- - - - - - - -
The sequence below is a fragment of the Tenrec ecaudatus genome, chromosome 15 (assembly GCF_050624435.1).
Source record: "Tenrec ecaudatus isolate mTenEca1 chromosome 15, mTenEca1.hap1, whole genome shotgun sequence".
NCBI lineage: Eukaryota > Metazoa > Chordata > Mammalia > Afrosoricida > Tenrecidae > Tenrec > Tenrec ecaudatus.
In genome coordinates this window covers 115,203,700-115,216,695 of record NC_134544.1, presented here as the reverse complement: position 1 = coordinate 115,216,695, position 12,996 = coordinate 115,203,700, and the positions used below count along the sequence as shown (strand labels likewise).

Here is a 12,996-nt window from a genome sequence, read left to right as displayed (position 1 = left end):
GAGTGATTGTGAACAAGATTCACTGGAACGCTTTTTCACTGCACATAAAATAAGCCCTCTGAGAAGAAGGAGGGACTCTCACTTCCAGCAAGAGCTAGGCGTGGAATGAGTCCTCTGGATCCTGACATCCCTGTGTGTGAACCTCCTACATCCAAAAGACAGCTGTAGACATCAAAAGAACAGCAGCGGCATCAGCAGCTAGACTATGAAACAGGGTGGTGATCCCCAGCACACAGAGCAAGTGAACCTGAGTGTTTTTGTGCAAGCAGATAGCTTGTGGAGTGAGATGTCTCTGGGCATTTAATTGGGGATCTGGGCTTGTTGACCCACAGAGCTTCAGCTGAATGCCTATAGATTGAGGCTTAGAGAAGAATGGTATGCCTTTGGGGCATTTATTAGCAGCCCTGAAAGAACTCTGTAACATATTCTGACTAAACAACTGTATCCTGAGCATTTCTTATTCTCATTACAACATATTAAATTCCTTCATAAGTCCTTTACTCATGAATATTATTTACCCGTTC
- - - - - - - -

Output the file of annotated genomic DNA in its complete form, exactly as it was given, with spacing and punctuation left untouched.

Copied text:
The sequence below is a fragment of the Tenrec ecaudatus genome, chromosome 15 (assembly GCF_050624435.1).
Source record: "Tenrec ecaudatus isolate mTenEca1 chromosome 15, mTenEca1.hap1, whole genome shotgun sequence".
NCBI lineage: Eukaryota > Metazoa > Chordata > Mammalia > Afrosoricida > Tenrecidae > Tenrec > Tenrec ecaudatus.
In genome coordinates this window covers 115,203,700-115,216,695 of record NC_134544.1, presented here as the reverse complement: position 1 = coordinate 115,216,695, position 12,996 = coordinate 115,203,700, and the positions used below count along the sequence as shown (strand labels likewise).

Here is a 12,996-nt window from a genome sequence, read left to right as displayed (position 1 = left end):
GAGTGATTGTGAACAAGATTCACTGGAACGCTTTTTCACTGCACATAAAATAAGCCCTCTGAGAAGAAGGAGGGACTCTCACTTCCAGCAAGAGCTAGGCGTGGAATGAGTCCTCTGGATCCTGACATCCCTGTGTGTGAACCTCCTACATCCAAAAGACAGCTGTAGACATCAAAAGAACAGCAGCGGCATCAGCAGCTAGACTATGAAACAGGGTGGTGATCCCCAGCACACAGAGCAAGTGAACCTGAGTGTTTTTGTGCAAGCAGATAGCTTGTGGAGTGAGATGTCTCTGGGCATTTAATTGGGGATCTGGGCTTGTTGACCCACAGAGCTTCAGCTGAATGCCTATAGATTGAGGCTTAGAGAAGAATGGTATGCCTTTGGGGCATTTATTAGCAGCCCTGAAAGAACTCTGTAACATATTCTGACTAAACAACTGTATCCTGAGCATTTCTTATTCTCATTACAACATATTAAATTCCTTCATAAGTCCTTTACTCATGAATATTATTTACCCGTTC